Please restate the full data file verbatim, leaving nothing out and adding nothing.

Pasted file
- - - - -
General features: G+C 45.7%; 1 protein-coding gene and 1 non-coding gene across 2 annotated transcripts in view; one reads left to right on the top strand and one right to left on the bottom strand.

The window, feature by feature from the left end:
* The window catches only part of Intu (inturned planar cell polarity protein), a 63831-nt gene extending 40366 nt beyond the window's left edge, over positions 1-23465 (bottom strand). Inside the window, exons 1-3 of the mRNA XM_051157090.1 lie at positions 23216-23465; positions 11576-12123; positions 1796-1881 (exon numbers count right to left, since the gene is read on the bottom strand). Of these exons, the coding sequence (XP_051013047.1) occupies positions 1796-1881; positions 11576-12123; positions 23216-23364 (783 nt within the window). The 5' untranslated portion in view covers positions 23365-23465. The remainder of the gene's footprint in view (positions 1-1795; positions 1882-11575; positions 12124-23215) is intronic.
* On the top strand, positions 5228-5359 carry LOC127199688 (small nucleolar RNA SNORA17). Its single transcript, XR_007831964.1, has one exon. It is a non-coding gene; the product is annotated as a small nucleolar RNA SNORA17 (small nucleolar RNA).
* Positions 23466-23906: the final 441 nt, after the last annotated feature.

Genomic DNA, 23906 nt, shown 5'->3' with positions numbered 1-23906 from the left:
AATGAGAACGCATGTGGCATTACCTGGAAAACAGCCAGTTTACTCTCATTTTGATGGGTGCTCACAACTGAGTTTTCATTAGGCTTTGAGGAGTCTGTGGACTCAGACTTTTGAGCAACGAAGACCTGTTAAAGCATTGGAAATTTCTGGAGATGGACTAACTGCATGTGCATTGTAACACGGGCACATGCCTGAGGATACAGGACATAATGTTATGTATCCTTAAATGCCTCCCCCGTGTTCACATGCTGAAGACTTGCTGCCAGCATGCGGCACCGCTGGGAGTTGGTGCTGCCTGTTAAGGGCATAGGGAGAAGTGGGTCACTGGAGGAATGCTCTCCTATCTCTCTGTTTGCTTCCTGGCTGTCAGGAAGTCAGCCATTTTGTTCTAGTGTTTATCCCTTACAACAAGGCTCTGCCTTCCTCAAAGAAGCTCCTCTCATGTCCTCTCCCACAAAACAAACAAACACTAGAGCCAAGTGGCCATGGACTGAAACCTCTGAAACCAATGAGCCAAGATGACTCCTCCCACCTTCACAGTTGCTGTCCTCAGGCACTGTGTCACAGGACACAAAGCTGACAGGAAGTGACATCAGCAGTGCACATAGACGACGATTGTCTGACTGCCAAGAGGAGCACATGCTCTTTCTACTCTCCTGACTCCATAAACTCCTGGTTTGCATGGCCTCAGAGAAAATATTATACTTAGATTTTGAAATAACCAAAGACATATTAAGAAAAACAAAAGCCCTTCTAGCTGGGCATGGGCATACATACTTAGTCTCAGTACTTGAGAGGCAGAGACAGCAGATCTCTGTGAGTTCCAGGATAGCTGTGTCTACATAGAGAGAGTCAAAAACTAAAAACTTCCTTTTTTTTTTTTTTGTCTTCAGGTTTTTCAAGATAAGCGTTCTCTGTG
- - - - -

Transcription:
General features: G+C 45.7%; 1 protein-coding gene and 1 non-coding gene across 2 annotated transcripts in view; one reads left to right on the top strand and one right to left on the bottom strand.

The window, feature by feature from the left end:
* The window catches only part of Intu (inturned planar cell polarity protein), a 63831-nt gene extending 40366 nt beyond the window's left edge, over positions 1-23465 (bottom strand). Inside the window, exons 1-3 of the mRNA XM_051157090.1 lie at positions 23216-23465; positions 11576-12123; positions 1796-1881 (exon numbers count right to left, since the gene is read on the bottom strand). Of these exons, the coding sequence (XP_051013047.1) occupies positions 1796-1881; positions 11576-12123; positions 23216-23364 (783 nt within the window). The 5' untranslated portion in view covers positions 23365-23465. The remainder of the gene's footprint in view (positions 1-1795; positions 1882-11575; positions 12124-23215) is intronic.
* On the top strand, positions 5228-5359 carry LOC127199688 (small nucleolar RNA SNORA17). Its single transcript, XR_007831964.1, has one exon. It is a non-coding gene; the product is annotated as a small nucleolar RNA SNORA17 (small nucleolar RNA).
* Positions 23466-23906: the final 441 nt, after the last annotated feature.

Genomic DNA, 23906 nt, shown 5'->3' with positions numbered 1-23906 from the left:
AATGAGAACGCATGTGGCATTACCTGGAAAACAGCCAGTTTACTCTCATTTTGATGGGTGCTCACAACTGAGTTTTCATTAGGCTTTGAGGAGTCTGTGGACTCAGACTTTTGAGCAACGAAGACCTGTTAAAGCATTGGAAATTTCTGGAGATGGACTAACTGCATGTGCATTGTAACACGGGCACATGCCTGAGGATACAGGACATAATGTTATGTATCCTTAAATGCCTCCCCCGTGTTCACATGCTGAAGACTTGCTGCCAGCATGCGGCACCGCTGGGAGTTGGTGCTGCCTGTTAAGGGCATAGGGAGAAGTGGGTCACTGGAGGAATGCTCTCCTATCTCTCTGTTTGCTTCCTGGCTGTCAGGAAGTCAGCCATTTTGTTCTAGTGTTTATCCCTTACAACAAGGCTCTGCCTTCCTCAAAGAAGCTCCTCTCATGTCCTCTCCCACAAAACAAACAAACACTAGAGCCAAGTGGCCATGGACTGAAACCTCTGAAACCAATGAGCCAAGATGACTCCTCCCACCTTCACAGTTGCTGTCCTCAGGCACTGTGTCACAGGACACAAAGCTGACAGGAAGTGACATCAGCAGTGCACATAGACGACGATTGTCTGACTGCCAAGAGGAGCACATGCTCTTTCTACTCTCCTGACTCCATAAACTCCTGGTTTGCATGGCCTCAGAGAAAATATTATACTTAGATTTTGAAATAACCAAAGACATATTAAGAAAAACAAAAGCCCTTCTAGCTGGGCATGGGCATACATACTTAGTCTCAGTACTTGAGAGGCAGAGACAGCAGATCTCTGTGAGTTCCAGGATAGCTGTGTCTACATAGAGAGAGTCAAAAACTAAAAACTTCCTTTTTTTTTTTTTTGTCTTCAGGTTTTTCAAGATAAGCGTTCTCTGTG